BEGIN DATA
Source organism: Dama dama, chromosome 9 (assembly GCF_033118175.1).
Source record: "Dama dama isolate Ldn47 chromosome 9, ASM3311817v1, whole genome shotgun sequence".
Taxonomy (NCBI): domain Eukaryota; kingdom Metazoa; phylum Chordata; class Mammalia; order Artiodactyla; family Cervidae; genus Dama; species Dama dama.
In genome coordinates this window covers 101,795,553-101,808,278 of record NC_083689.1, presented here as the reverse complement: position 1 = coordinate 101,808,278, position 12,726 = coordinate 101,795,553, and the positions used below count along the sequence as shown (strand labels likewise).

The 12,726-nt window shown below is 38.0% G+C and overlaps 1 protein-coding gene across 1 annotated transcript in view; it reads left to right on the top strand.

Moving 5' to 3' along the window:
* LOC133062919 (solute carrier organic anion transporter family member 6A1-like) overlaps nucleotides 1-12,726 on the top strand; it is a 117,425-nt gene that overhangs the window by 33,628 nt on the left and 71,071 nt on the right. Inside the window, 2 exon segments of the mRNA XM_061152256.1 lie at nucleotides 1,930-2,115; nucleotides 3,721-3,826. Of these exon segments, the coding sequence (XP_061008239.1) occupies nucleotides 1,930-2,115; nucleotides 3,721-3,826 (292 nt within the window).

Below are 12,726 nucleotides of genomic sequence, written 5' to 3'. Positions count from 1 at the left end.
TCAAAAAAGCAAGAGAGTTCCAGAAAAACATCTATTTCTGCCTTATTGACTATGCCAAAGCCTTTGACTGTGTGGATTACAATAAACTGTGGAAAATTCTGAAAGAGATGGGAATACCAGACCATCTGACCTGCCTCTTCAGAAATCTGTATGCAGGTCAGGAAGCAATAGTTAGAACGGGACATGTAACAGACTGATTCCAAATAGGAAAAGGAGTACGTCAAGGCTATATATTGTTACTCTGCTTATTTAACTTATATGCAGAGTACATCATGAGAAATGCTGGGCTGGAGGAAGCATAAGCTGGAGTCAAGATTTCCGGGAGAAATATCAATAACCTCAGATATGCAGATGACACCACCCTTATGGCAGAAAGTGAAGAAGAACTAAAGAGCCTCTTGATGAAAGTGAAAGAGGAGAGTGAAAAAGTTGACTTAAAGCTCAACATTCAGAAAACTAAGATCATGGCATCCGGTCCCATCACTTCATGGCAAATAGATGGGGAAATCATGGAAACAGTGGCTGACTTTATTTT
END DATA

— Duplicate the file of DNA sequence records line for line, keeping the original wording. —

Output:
Source organism: Dama dama, chromosome 9 (assembly GCF_033118175.1).
Source record: "Dama dama isolate Ldn47 chromosome 9, ASM3311817v1, whole genome shotgun sequence".
Taxonomy (NCBI): domain Eukaryota; kingdom Metazoa; phylum Chordata; class Mammalia; order Artiodactyla; family Cervidae; genus Dama; species Dama dama.
In genome coordinates this window covers 101,795,553-101,808,278 of record NC_083689.1, presented here as the reverse complement: position 1 = coordinate 101,808,278, position 12,726 = coordinate 101,795,553, and the positions used below count along the sequence as shown (strand labels likewise).

The 12,726-nt window shown below is 38.0% G+C and overlaps 1 protein-coding gene across 1 annotated transcript in view; it reads left to right on the top strand.

Moving 5' to 3' along the window:
* LOC133062919 (solute carrier organic anion transporter family member 6A1-like) overlaps nucleotides 1-12,726 on the top strand; it is a 117,425-nt gene that overhangs the window by 33,628 nt on the left and 71,071 nt on the right. Inside the window, 2 exon segments of the mRNA XM_061152256.1 lie at nucleotides 1,930-2,115; nucleotides 3,721-3,826. Of these exon segments, the coding sequence (XP_061008239.1) occupies nucleotides 1,930-2,115; nucleotides 3,721-3,826 (292 nt within the window).

Below are 12,726 nucleotides of genomic sequence, written 5' to 3'. Positions count from 1 at the left end.
TCAAAAAAGCAAGAGAGTTCCAGAAAAACATCTATTTCTGCCTTATTGACTATGCCAAAGCCTTTGACTGTGTGGATTACAATAAACTGTGGAAAATTCTGAAAGAGATGGGAATACCAGACCATCTGACCTGCCTCTTCAGAAATCTGTATGCAGGTCAGGAAGCAATAGTTAGAACGGGACATGTAACAGACTGATTCCAAATAGGAAAAGGAGTACGTCAAGGCTATATATTGTTACTCTGCTTATTTAACTTATATGCAGAGTACATCATGAGAAATGCTGGGCTGGAGGAAGCATAAGCTGGAGTCAAGATTTCCGGGAGAAATATCAATAACCTCAGATATGCAGATGACACCACCCTTATGGCAGAAAGTGAAGAAGAACTAAAGAGCCTCTTGATGAAAGTGAAAGAGGAGAGTGAAAAAGTTGACTTAAAGCTCAACATTCAGAAAACTAAGATCATGGCATCCGGTCCCATCACTTCATGGCAAATAGATGGGGAAATCATGGAAACAGTGGCTGACTTTATTTT